soul

Definitions

  • (noun): The animating and vital principle in humans, credited with the faculties of thought, action, and emotion and often conceived as an immaterial entity.
  • (noun): The spiritual nature of humans, regarded as immortal, separable from the body at death, and susceptible to happiness or misery in a future state.
  • (noun): The disembodied spirit of a dead human.
  • (noun): A human: "the homes of some nine hundred souls” ( Garrison Keillor).
  • (noun): The central or integral part; the vital core: "It saddens me that this network ... may lose its soul, which is after all the quest for news” ( Marvin Kalb).
  • (noun): A person considered as the perfect embodiment of an intangible quality; a personification: I am the very soul of discretion.
  • (noun): A person's emotional or moral nature: "An actor is ... often a soul which wishes to reveal itself to the world but dare not” ( Alec Guinness).
  • (noun): A sense of ethnic pride among Black people and especially African Americans, expressed in areas such as language, social customs, religion, and music.
  • (noun): A strong, deeply felt emotion conveyed by a speaker, a performer, or an artist.
  • (noun): Soul music.

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Wordnet definitions

  • (noun): a secular form of gospel that was a major Black musical genre in the 1960s and 1970s; "soul was politically significant during the Civil Rights movement"
  • (noun): the human embodiment of something; "the soul of honor"
  • (noun): deep feeling or emotion
  • (noun): a human being; "there was too much for one person to do"
  • (noun): the immaterial part of a person; the actuating cause of an individual life

Look up "soul" to find its meanings and associations with other words and concepts

Wikipedia

In many religious, philosophical, and mythological traditions, there is a belief in the incorporeal essence of a living being called the soul.
Soul or psyche (Greek: \"psychē\", of \"psychein\", \"to breathe\") are the mental abilities of a living being: reason, character, feeling, consciousness, memory, perception, thinking, etc.
Depending on the philosophical system, a soul can either be mortal or immortal. In Judeo-Christianity, only human beings have immortal souls (although immortality is disputed within Judaism and may have been influenced by Plato). For example, the Catholic theologian Thomas Aquinas attributed \"soul\" (anima) to all organisms but argued that only human souls are immortal. Other religions (most notably Hinduism and Jainism) hold that all biological organisms have souls (atman, jiva) and a 'vital principle' (prana), as did Aristotle. Some teach that even non-biological entities (such as rivers and mountains) possess souls. The latter belief is called animism.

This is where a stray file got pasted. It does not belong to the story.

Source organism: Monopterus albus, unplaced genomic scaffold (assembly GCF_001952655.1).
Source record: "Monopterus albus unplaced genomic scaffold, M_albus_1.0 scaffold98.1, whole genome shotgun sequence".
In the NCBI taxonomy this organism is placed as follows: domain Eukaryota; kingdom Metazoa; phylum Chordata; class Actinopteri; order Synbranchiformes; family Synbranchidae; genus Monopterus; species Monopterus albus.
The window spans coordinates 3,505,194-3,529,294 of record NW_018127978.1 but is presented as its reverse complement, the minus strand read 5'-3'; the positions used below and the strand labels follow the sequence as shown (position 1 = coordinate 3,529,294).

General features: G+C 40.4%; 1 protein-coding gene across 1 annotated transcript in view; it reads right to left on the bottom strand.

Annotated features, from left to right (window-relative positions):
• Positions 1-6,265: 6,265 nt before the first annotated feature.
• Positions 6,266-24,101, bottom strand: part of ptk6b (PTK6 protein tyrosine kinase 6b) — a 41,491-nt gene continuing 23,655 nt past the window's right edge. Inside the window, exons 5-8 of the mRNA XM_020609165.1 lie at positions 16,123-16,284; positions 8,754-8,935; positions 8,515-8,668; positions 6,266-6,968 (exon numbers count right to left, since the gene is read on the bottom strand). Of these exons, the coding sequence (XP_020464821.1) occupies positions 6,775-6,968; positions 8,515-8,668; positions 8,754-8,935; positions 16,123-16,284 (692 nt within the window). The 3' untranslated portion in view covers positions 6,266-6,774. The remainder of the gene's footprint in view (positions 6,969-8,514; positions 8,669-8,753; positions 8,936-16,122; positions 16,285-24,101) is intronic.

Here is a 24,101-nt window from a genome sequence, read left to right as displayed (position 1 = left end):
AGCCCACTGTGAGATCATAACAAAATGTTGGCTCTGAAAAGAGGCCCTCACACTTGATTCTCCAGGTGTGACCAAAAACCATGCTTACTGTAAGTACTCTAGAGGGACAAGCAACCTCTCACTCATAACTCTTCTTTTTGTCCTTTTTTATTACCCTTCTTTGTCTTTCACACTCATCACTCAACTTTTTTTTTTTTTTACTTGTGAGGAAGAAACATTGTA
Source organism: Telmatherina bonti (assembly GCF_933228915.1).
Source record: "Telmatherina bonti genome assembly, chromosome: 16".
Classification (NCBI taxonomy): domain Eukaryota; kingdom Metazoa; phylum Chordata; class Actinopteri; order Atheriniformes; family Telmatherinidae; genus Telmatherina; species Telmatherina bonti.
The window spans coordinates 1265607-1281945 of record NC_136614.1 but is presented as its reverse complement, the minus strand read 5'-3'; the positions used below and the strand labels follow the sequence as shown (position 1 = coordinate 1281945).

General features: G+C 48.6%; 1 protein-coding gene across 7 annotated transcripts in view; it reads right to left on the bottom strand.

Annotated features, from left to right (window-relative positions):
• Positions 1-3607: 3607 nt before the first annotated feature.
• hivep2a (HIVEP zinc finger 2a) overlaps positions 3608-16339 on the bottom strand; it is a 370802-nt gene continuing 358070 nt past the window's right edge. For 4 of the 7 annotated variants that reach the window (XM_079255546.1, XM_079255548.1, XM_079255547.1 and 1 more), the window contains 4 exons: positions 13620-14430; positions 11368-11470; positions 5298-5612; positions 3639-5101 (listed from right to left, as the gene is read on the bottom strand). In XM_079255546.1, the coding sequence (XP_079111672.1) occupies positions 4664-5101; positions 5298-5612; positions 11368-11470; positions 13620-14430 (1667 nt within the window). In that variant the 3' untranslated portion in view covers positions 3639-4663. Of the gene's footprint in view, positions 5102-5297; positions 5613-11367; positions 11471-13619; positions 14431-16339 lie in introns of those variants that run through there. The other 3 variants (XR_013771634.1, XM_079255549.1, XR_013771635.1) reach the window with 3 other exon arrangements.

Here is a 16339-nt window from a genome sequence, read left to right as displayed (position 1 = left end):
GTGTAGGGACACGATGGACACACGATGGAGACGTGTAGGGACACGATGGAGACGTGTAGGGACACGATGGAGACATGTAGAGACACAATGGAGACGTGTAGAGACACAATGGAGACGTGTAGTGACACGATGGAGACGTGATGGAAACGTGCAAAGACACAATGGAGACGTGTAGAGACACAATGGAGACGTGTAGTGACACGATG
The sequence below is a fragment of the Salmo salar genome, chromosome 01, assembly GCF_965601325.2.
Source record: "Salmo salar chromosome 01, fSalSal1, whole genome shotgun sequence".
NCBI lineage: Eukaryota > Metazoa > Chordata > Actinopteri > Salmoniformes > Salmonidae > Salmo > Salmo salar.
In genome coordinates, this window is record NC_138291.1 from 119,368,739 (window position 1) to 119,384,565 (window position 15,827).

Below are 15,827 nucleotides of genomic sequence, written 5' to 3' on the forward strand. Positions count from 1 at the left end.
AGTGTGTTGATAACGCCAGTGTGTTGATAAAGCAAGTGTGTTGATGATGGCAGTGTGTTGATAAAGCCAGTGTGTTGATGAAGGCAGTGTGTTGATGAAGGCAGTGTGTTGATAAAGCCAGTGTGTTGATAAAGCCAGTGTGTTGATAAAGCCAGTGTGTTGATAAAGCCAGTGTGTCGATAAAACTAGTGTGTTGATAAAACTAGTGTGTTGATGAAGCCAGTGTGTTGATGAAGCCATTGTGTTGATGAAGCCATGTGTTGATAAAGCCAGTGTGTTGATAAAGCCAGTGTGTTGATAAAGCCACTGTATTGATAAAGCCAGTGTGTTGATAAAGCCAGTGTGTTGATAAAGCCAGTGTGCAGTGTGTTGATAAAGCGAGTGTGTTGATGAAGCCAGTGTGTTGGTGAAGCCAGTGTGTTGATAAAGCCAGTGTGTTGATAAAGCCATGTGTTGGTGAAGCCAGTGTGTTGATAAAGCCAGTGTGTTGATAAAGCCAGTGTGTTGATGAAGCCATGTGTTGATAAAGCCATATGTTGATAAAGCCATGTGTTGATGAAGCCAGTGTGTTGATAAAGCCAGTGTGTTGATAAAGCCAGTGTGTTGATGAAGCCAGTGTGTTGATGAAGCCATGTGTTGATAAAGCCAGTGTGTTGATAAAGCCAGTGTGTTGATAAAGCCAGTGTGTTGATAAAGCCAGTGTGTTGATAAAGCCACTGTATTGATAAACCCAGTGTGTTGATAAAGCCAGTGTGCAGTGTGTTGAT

Greek philosophers, such as Socrates, Plato, and Aristotle, understood that the soul (ψυχή psūchê) must have a logical faculty, the exercise of which was the most divine of human actions. At his defense trial, Socrates even summarized his teaching as nothing other than an exhortation for his fellow Athenians to excel in matters of the psyche since all bodily goods are dependent on such excellence (Apology 30a–b).
Anima mundi is the concept of a \"world soul\" connecting all living organisms on planet Earth.

Example Sentences

  • "I can respect a _soul_, sir," replied Emma, warmly, -- "a soul made in the image of God, though it were sunk in the very depths of pollution and wretchedness; and so can the 'Great and Holy One,' Mr. Sliver, or he never would have sent his Son to redeem the world."

  • It is of the highest importance to the developing soul to unfold into a realization of this relationship and unity, _for when this conception is once fully established the soul is enabled to rise above certain of the lower planes, and is free from the operation of certain laws that bind the undeveloped soul_.

  • For it is the soul which manifests as _body_, which thinks as _mind_, which feels and loves as _heart_, and which is what it is -- though not perhaps what it really or finally is -- as _soul_.

  • It may be well to fall into the usage of ordinary speech, and speak of that which survives death as the _soul_, so long as we keep in mind what is really meant, viz., that it is the soul _united with the spirit_ which survives death.

  • "No soul, Excellenza; rest assured, no _soul_ -- Again the mortar."

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